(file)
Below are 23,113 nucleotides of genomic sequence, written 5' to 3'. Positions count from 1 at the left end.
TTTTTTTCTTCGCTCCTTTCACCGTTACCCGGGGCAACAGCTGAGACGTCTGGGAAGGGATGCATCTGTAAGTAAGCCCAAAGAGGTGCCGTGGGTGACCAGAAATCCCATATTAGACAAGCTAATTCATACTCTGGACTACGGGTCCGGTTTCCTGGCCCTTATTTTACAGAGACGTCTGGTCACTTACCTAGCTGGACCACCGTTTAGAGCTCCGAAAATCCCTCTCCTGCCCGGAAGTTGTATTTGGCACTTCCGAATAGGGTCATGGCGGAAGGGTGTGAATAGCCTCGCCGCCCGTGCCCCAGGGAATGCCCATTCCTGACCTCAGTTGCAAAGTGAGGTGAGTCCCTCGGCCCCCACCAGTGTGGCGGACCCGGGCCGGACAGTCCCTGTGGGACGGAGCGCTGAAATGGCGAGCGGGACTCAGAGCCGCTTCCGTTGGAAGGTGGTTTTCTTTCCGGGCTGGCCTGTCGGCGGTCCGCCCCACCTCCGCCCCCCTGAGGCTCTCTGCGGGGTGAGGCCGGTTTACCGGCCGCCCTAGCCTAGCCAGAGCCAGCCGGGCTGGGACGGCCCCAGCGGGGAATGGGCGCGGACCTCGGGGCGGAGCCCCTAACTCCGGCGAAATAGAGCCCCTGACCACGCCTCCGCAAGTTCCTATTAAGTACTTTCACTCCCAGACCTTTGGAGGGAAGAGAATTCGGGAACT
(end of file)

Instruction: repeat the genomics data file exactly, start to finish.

Below are 23,113 nucleotides of genomic sequence, written 5' to 3'. Positions count from 1 at the left end.
TTTTTTTCTTCGCTCCTTTCACCGTTACCCGGGGCAACAGCTGAGACGTCTGGGAAGGGATGCATCTGTAAGTAAGCCCAAAGAGGTGCCGTGGGTGACCAGAAATCCCATATTAGACAAGCTAATTCATACTCTGGACTACGGGTCCGGTTTCCTGGCCCTTATTTTACAGAGACGTCTGGTCACTTACCTAGCTGGACCACCGTTTAGAGCTCCGAAAATCCCTCTCCTGCCCGGAAGTTGTATTTGGCACTTCCGAATAGGGTCATGGCGGAAGGGTGTGAATAGCCTCGCCGCCCGTGCCCCAGGGAATGCCCATTCCTGACCTCAGTTGCAAAGTGAGGTGAGTCCCTCGGCCCCCACCAGTGTGGCGGACCCGGGCCGGACAGTCCCTGTGGGACGGAGCGCTGAAATGGCGAGCGGGACTCAGAGCCGCTTCCGTTGGAAGGTGGTTTTCTTTCCGGGCTGGCCTGTCGGCGGTCCGCCCCACCTCCGCCCCCCTGAGGCTCTCTGCGGGGTGAGGCCGGTTTACCGGCCGCCCTAGCCTAGCCAGAGCCAGCCGGGCTGGGACGGCCCCAGCGGGGAATGGGCGCGGACCTCGGGGCGGAGCCCCTAACTCCGGCGAAATAGAGCCCCTGACCACGCCTCCGCAAGTTCCTATTAAGTACTTTCACTCCCAGACCTTTGGAGGGAAGAGAATTCGGGAACT